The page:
His comments sparked a diplomatic crisis between Turkey and Israel.

Erdogan has already hosted an extraordinary meeting of the Organization of Islamic Cooperation (OIC) in December last year to denounce US President Donald Trump’s decision to recognise Jerusalem as the capital of Israel.

He vowed that Friday’s summit would send a “strong message to the world” over Israel’s treatment of the Palestinians.

However, as in the 2017 meeting, disputes between the OIC’s key players — notably between Sunni kingpin Saudi Arabia and Shiite Iran — may prevent the adoption of any measures going beyond harsh rhetoric.

Turkish President Recep Tayyip Erdogan (C), Kuwaiti Emir Sheikh Sabah Al-Ahmad Al-Sabah (R) and King Abdullah II of Jordan (L) pose with other participants for a photo session at the extraordinary summit of the Organisation of Islamic Cooperation (OIC) in Istanbul, on May 18, 2018. (AFP/Yasin Akgul)

Riyadh — which appears to have softened its stance on Israel amid its regional power struggle with Iran and as the influence of powerful Crown Prince Mohammed bin Salman has grown — and its allies fear alienating the United States with tough measures against Israel.

Saudi Arabia’s chief foreign policy preoccupation, shared with Israel, is ensuring US backing to contain Iran which both Riyadh and the Jewish state see as the main threat to regional peace.

‘Dragged into chaos’

After only declaring his intention to hold the event on Monday, Erdogan managed to build up an impressive guest list at short notice in intense phone diplomacy.

Jordanian King Abdullah II was present. The Palestinians were represented by Palestinian Authority Prime Minister Rami Hamdallah and not President Mahmoud Abbas who this week had surgery on his ear.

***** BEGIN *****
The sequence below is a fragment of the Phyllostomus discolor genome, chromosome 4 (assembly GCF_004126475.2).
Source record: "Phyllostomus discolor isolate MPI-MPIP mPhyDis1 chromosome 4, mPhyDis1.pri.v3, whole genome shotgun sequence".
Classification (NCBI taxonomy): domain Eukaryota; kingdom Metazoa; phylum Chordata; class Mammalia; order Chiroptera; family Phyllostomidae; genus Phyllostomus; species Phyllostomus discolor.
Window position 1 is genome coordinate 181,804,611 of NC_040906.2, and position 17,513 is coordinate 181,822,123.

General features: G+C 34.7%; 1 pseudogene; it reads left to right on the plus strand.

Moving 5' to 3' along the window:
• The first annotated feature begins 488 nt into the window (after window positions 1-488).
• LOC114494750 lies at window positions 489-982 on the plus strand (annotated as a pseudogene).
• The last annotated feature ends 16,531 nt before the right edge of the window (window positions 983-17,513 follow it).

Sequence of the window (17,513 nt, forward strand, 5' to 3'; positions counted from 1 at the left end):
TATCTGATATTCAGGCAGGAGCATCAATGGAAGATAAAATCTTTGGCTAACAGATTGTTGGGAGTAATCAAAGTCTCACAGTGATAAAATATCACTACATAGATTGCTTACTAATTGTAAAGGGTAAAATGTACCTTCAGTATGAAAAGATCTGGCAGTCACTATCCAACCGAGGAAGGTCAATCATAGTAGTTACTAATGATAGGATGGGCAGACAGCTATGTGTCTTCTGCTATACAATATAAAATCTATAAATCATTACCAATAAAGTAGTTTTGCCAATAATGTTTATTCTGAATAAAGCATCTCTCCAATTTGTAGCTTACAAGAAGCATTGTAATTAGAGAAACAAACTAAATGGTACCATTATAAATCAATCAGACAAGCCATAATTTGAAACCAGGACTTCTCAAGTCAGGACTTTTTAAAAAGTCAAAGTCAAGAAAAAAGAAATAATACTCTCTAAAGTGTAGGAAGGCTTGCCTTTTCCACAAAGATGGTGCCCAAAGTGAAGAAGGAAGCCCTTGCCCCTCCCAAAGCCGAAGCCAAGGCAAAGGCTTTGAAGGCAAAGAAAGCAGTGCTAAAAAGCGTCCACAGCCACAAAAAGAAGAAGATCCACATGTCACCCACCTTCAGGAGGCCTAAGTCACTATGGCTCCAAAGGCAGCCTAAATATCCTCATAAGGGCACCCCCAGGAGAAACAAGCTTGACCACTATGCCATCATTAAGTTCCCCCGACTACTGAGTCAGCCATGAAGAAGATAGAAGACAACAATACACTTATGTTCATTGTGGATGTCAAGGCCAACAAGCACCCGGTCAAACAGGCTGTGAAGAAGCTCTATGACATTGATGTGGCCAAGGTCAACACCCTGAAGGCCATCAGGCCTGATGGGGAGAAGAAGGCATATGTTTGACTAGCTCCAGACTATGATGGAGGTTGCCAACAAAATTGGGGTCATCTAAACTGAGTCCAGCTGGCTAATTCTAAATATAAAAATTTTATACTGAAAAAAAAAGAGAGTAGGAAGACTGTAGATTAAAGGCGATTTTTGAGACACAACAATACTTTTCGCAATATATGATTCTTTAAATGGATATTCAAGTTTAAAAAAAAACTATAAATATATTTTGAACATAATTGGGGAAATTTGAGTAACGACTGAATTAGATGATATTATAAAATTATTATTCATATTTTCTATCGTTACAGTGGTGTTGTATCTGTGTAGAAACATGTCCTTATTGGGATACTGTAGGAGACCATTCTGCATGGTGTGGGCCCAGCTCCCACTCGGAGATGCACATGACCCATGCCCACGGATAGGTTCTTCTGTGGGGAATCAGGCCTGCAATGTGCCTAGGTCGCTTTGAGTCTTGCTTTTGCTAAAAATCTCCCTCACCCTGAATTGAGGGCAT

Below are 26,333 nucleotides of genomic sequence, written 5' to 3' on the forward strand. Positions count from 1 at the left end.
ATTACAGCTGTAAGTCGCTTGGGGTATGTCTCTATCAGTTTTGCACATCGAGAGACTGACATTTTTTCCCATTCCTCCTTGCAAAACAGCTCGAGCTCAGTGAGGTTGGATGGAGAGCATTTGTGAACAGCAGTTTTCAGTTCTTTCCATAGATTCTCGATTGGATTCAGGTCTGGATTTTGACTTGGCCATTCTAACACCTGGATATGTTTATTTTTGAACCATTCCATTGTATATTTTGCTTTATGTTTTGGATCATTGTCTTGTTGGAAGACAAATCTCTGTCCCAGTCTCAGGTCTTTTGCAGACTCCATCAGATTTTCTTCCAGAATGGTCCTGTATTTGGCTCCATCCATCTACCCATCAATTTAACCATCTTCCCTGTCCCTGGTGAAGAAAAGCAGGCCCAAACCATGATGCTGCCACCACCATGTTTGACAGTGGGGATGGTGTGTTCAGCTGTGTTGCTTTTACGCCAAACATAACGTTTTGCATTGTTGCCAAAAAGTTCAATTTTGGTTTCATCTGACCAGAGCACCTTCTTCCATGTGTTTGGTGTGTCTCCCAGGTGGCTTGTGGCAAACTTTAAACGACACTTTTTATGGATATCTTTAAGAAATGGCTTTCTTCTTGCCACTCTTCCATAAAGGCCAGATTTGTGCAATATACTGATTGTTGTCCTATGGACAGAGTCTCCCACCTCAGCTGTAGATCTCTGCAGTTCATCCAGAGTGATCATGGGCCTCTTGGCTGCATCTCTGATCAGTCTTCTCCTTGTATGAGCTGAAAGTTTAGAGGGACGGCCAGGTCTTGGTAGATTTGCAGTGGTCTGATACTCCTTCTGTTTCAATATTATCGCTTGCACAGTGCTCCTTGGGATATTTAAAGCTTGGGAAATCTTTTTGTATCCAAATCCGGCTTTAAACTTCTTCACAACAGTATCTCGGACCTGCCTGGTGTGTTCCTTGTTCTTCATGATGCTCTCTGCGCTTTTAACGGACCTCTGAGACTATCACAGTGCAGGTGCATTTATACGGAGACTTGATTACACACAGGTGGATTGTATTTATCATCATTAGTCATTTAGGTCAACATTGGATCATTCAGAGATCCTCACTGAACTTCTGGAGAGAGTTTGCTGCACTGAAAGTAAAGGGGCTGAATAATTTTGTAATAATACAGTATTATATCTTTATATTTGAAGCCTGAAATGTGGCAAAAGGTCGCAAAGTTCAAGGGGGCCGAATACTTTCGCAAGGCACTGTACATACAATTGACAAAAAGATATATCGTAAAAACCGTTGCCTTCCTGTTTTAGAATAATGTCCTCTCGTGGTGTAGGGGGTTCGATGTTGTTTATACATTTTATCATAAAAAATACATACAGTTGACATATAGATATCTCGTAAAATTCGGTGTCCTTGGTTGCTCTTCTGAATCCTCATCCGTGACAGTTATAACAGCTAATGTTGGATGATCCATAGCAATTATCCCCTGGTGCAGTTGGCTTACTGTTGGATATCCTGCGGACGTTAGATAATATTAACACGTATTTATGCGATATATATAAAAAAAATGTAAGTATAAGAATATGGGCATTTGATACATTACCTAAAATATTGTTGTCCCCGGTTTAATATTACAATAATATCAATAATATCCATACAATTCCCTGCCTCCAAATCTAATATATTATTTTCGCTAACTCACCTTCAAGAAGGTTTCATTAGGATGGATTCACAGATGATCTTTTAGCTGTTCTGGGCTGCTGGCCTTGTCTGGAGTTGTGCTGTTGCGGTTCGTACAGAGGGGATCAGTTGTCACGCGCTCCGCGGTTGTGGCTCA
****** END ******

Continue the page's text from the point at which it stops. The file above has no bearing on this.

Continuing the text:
From the Gulf, Kuwait’s Emir Sheikh Sabah al-Ahmad Al-Sabah and Emir Sheikh Tamim bin Hamad Al-Thani of Qatar, Turkey’s main regional ally.

As in the November 2017 meeting, a controversial guest was  Sudanese President Omar al-Bashir, who is wanted on charges of genocide and war crimes by the International Criminal Court (ICC).

Egypt and Saudi Arabia distrust Turkey’s support for Islamist movements like the Muslim Brotherhood and Hamas, complicating any effort to take concrete measures against Israel.

Egyptian Foreign Minister Sameh Shoukry and Saudi counterpart Adel al-Jubeir were also  at the Istanbul summit. The Saudi level of representation is higher than at the November meeting.

Erdogan has long craved a role as a Muslim leader within the entire Islamic world, rarely holding back with tirades against Israel even though Ankara has diplomatic relations with the Jewish state.

“If the silence on Israel’s tyranny continues, the world will rapidly be dragged into a chaos where banditry prevails,” Erdogan said Wednesday.

‘Stop the oppression’

Tensions with Israel and hosting such a meeting also does Erdogan no harm with his core supporters as Turkey heads to presidential and parliamentary polls on June 24.

In a diplomatic crisis threatening a 2016 deal that allowed the resumption of full ties, Turkey has ordered the Israeli ambassador to leave for an unspecified period of time.

Turkey had already withdrawn its Tel Aviv ambassador for consultations while Israel ordered the Turkish consul in Jerusalem to leave, also for an unspecified period of time.

A protester holds up a placard that reads ‘Do not cry Al Quds, Muslims are with you’ as protesters listen to the speech of the Turkish president during a protest rally in Istanbul on May 18, 2018, against the recent killings of Palestinian protesters on the Gaza-Israel border and the US embassy move to Jerusalem. (AFP/Ozan Kose)

Erdogan has engaged in a bitter Twitter spat with Prime Minister Benjamin Netanyahu who he accused of having “the blood of Palestinians” on his hands, while Netanyahu in return accused him of support Hamas and being a proponent of “massacres and terror.”

Times of Israel staff contributed to this report.